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Open book: Ex­cerpt from Trav­ellers through Em­pire: Indige­nous

Voy­ages from Early Canada. Re­views: Shared am­bi­tions. Con­tested ground. Be­yond ap­pre­hen­sion. More books: Con­fed­er­a­tion di­ary, Sal­ish weav­ing, New­found­land de­fend­ers, Vi­ola Des­mond’s coun­try.

A new book records the sto­ries and ex­pe­ri­ences of some of the many Indige­nous peo­ple who trav­elled to Bri­tain and other parts of the world in the late eigh­teenth cen­tury and dur­ing the nine­teenth cen­tury. Their trips were un­der­taken for var­i­ous rea­sons, in­clud­ing mis­sion­ary work, ed­u­ca­tion, per­form­ing, and ad­vo­cat­ing on be­half of their com­mu­ni­ties.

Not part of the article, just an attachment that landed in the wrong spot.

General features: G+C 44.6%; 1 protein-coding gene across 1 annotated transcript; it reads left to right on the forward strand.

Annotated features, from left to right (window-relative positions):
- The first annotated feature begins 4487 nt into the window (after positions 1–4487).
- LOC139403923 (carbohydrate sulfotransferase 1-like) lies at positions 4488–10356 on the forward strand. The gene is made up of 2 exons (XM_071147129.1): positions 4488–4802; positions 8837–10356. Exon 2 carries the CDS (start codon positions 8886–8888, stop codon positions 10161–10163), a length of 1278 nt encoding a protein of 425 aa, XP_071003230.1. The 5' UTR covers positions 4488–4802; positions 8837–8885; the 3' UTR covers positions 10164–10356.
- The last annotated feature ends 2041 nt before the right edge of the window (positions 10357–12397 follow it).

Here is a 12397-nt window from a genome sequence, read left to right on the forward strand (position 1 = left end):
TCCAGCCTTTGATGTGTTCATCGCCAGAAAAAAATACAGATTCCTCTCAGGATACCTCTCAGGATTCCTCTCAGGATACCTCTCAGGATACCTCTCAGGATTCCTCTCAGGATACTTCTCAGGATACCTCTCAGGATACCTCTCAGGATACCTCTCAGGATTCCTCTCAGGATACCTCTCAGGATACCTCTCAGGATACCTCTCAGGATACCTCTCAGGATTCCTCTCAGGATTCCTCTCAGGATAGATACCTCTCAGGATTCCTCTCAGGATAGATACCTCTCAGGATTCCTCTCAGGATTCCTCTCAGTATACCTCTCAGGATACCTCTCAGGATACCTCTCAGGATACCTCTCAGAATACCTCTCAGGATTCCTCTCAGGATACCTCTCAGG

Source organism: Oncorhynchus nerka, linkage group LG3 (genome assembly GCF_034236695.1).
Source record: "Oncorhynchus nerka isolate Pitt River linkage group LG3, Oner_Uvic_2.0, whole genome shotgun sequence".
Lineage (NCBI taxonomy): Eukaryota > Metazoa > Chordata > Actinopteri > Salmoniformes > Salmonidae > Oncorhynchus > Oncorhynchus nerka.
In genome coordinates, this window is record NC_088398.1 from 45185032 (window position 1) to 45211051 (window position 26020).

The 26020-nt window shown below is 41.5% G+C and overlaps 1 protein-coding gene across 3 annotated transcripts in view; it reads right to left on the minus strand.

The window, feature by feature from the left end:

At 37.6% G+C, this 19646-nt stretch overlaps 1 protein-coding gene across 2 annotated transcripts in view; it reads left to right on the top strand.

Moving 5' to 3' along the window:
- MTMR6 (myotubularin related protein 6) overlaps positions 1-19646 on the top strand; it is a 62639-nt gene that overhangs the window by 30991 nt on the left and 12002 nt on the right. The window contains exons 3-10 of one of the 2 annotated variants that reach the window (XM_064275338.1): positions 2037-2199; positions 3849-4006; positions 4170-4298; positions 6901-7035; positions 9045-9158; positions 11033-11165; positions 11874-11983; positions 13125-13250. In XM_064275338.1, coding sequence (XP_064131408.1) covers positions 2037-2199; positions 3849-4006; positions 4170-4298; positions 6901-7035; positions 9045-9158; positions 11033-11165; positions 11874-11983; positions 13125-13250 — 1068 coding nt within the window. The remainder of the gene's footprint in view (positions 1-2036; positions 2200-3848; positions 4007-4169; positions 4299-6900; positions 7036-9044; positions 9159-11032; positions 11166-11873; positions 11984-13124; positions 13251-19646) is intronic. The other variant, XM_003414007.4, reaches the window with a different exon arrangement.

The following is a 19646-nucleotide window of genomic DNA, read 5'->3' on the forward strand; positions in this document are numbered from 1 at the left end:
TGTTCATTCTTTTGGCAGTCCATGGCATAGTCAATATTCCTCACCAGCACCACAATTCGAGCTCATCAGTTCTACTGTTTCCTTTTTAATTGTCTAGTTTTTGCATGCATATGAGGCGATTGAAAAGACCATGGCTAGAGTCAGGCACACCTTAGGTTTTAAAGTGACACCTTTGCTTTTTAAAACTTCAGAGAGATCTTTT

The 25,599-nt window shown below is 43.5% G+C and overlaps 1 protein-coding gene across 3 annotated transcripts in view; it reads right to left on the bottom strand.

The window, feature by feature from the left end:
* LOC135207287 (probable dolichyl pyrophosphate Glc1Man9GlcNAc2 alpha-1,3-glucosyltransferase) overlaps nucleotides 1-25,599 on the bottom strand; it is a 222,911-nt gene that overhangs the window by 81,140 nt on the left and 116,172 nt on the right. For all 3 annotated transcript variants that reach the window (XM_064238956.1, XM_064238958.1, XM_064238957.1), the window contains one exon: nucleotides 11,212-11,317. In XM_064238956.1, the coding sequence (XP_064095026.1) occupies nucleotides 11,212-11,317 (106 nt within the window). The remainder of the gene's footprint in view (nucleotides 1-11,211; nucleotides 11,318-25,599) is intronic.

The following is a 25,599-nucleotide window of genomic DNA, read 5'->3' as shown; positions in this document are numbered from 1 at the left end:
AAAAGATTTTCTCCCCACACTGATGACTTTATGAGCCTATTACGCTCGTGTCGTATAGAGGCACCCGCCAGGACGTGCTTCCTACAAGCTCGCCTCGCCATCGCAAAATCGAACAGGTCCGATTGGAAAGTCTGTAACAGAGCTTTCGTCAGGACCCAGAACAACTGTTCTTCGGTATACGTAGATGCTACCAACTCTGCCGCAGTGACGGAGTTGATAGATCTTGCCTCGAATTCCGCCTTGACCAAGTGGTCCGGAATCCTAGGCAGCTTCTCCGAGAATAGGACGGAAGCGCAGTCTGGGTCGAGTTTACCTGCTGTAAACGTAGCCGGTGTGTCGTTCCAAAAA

On their voy­ages they were re­ceived with cu­rios­ity and of­ten as celebri­ties, some­times speak­ing be­fore huge au­di­ences and meet­ing with roy­alty and lead­ing fig­ures of the day. But their jour­neys took place at a time when hu­man­i­tar­ian per­spec­tives were mixed with colo­nial and as­sim­i­la­tion­ist poli­cies.

In Ce­cilia Mor­gan’s Trav­ellers through Em­pire: Indige­nous Voy­ages from Early

Canada we find peo­ple such as Peter Jones (Kahke­waquon­aby) and Ge­orge Cop­way (Kahge­gagabowh), mem­bers of the Mis­sis­sauga peo­ple of Up­per Canada who were also Methodist mis­sion­ar­ies as part of a nine­teenth-cen­tury global mis­sion­ary move­ment.

We also read about Jones’ niece Cather­ine Sut­ton (Nah­nee­bah­wee­qua). Af­ter sev­eral moves by her fam­ily and other Indige­nous peo­ple, they were de­nied ac­cess to their lands. Sut­ton was se­lected to rep­re­sent them by trav­el­ling to London — where she was re­ceived by Queen Vic­to­ria — and her fam­ily was even­tu­ally al­lowed to buy back their land.


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